Ant or Maven?

Discussion in 'Mac Programming' started by Cromulent, Nov 29, 2009.

  1. Cromulent macrumors 603

    Cromulent

    Joined:
    Oct 2, 2006
    Location:
    The Land of Hope and Glory
    #1
    As I have been preparing over the last couple of weeks for my course which starts in January I have been playing around with Java quite a bit recently and have already discovered that Netbeans and Eclipse annoy me :).

    So anyway I've been trying to find more information on Ant and Maven in regards to Java EE applications. I can write my own build scripts for normal everyday Java SE apps but I'm lost when it comes to properly packaging WAR, EJBs, JSP and all the other gumpf which comes with enterprise apps.

    Does anyone have a useful resource? The official documentation is good until it gets to the enterprise stuff and then the quality drops significantly.

    Edit: Opps, forgot to ask the question I was originally intending. Which of two do you prefer for manual use?
     
  2. vocaro macrumors regular

    Joined:
    Mar 5, 2004
    #2
    I generally prefer Maven over Ant. I've not used it for Java EE builds, but it definitely has support for them, probably better than what Ant provides. It has special plugins and pre-defined lifecycles for WARs, EJBs, and EARs.
     
  3. Cromulent thread starter macrumors 603

    Cromulent

    Joined:
    Oct 2, 2006
    Location:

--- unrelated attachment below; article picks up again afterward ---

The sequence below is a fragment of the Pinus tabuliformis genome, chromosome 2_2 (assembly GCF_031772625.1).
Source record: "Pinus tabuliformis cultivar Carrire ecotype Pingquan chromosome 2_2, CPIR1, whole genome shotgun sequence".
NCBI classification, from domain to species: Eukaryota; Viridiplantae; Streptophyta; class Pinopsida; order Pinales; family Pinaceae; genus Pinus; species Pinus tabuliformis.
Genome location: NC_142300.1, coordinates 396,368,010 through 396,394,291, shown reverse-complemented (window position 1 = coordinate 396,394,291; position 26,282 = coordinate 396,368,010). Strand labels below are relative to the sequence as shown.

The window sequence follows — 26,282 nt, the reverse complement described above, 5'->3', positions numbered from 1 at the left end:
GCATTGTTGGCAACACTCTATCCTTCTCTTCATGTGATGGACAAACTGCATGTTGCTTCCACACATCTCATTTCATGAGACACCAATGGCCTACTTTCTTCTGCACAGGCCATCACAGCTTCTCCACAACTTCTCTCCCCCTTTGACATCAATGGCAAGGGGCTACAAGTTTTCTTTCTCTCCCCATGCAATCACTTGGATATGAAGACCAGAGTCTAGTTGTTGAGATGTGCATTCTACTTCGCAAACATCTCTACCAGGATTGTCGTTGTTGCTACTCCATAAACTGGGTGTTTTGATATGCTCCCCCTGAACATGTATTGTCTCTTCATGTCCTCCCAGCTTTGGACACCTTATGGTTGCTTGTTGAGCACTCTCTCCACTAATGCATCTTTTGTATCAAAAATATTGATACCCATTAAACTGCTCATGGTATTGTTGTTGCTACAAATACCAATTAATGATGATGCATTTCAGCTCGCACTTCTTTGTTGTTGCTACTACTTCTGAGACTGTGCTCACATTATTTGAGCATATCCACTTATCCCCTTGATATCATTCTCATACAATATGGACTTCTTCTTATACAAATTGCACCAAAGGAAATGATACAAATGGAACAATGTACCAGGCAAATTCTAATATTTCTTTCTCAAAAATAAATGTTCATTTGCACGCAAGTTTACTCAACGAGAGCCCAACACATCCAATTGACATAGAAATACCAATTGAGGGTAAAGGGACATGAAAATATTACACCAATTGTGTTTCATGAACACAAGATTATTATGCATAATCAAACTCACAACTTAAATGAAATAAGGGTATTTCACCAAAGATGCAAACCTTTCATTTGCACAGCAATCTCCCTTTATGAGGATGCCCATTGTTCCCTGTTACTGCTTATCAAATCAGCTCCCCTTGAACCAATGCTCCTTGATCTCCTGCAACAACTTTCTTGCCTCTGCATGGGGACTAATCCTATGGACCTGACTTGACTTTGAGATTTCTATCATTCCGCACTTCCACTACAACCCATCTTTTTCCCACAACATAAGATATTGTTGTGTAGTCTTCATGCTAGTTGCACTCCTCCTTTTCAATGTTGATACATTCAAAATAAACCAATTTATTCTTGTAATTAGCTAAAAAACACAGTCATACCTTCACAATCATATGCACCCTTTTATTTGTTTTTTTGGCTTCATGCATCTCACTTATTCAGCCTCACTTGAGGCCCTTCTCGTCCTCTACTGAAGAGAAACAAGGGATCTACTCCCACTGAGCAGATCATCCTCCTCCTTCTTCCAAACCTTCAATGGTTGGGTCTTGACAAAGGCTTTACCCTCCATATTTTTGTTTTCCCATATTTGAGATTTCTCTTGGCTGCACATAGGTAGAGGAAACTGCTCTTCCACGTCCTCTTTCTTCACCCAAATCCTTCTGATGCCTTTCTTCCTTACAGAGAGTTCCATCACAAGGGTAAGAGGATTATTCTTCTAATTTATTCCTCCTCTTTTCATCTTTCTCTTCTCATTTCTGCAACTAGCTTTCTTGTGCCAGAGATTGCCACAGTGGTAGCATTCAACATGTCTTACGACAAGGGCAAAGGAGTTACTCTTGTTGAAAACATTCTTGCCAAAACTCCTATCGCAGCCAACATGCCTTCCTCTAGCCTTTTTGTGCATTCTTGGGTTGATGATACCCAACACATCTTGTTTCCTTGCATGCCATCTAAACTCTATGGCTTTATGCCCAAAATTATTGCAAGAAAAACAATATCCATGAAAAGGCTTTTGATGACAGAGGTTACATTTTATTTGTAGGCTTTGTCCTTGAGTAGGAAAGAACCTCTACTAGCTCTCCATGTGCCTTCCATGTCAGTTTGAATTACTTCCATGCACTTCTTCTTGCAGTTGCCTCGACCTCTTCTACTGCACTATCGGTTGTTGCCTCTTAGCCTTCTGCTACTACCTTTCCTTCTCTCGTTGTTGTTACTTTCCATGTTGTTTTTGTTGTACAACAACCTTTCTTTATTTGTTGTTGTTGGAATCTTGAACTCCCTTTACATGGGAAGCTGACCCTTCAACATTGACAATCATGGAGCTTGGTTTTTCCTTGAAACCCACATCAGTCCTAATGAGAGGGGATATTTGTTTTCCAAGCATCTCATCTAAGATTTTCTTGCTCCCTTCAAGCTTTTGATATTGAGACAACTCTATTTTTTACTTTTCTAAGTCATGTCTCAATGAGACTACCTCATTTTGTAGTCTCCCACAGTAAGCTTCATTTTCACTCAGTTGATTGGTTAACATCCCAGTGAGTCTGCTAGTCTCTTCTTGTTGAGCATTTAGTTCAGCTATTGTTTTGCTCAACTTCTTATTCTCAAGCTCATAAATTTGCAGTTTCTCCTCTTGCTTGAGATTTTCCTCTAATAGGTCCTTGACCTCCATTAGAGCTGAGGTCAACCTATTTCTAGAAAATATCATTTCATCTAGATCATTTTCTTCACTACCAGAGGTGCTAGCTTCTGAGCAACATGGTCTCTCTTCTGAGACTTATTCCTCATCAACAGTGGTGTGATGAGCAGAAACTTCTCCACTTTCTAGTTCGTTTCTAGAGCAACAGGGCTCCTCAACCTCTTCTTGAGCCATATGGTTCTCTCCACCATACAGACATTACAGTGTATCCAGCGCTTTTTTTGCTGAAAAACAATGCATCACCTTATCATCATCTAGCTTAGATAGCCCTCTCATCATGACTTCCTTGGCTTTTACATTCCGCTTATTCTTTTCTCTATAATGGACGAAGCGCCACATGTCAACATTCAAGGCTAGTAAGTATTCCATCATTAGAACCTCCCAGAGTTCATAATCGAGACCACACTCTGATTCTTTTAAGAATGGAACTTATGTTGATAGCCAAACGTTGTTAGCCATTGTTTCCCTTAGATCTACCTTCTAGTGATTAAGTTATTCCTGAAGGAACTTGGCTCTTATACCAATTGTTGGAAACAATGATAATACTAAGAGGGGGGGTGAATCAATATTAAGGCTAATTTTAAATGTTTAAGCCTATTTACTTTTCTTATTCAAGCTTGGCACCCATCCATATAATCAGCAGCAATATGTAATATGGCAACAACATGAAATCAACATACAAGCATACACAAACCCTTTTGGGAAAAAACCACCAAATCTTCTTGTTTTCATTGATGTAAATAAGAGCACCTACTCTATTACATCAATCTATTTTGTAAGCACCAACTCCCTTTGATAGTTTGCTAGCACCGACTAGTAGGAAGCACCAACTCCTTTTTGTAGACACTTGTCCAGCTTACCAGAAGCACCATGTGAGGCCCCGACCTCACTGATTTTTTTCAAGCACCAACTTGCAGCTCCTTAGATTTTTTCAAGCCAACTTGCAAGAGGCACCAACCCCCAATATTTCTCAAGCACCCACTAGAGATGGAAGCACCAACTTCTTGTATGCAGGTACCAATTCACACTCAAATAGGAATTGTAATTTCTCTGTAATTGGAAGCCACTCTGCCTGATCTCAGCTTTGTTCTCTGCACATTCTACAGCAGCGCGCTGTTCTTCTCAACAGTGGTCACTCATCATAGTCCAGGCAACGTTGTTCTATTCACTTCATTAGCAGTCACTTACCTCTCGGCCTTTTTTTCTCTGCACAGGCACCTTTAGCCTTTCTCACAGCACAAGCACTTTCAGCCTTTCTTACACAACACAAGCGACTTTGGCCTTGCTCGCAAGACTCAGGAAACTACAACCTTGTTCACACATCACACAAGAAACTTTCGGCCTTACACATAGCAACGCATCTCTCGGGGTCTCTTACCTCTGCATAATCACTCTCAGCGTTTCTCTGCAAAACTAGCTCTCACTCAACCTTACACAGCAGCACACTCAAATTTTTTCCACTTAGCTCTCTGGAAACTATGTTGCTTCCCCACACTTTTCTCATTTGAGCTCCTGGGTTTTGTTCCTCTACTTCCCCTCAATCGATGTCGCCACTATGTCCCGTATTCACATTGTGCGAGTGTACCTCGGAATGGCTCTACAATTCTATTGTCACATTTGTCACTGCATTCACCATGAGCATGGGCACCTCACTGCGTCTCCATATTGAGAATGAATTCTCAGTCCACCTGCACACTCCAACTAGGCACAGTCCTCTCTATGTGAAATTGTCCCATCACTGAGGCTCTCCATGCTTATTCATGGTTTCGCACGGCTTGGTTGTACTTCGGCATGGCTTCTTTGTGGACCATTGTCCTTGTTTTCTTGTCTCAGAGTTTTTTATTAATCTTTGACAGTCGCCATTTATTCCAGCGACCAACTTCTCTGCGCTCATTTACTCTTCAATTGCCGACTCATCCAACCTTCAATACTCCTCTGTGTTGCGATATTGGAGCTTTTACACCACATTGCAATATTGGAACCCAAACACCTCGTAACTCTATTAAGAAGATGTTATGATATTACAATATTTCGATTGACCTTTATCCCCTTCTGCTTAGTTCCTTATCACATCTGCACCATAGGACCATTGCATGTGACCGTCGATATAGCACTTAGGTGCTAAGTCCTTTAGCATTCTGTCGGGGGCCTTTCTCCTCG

The Land of Hope and Glory
    #3
    Thanks for the response. I've pretty much managed to work out Ant now.

    I'll have a look at Maven but I'm not entirely sure if the added complexity is worth it at this stage.

    XML has to be the worst data transmission / storage method ever invented though. Gah, even CSV would be better.
     
  4. chown33 macrumors 604

    Joined:
    Aug 9, 2009
    #4
    Since you're entering a course, I think you should use whatever the course material uses. It's likely, or at least possible, that any build and deployment scripts will be provided in the course, and maybe even covered as course material.

    It's even possible that the course uses neither Ant nor Maven, but something else.
     
  5. Cromulent thread starter macrumors 603

    Cromulent

    Joined:
    Oct 2, 2006
    Location:
    The Land of Hope and Glory
    #5
    The course uses BlueJ. This is for my own project.

    Frankly using BlueJ is not really an issue I know this probably sounds a little arrogant but I doubt I'll have many problems working out what is required build wise or IDE wise.
     
  6. chown33 macrumors 604

    Joined:
    Aug 9, 2009
    #6
    Use whatever works best for you right now. If you change your mind later, you'll have gained some familiarity with both. Given what you've said so far, I can't think of any scenario where that would be a bad thing.

    Working in enterprise software, you should learn to be adaptable and learn how to learn on the job. If you know the general principles of either Ant or Maven, you'll be well prepared for learning the specific features and weaknesses of the other. It isn't always about the technically better solution, but about what the local processes and customs are.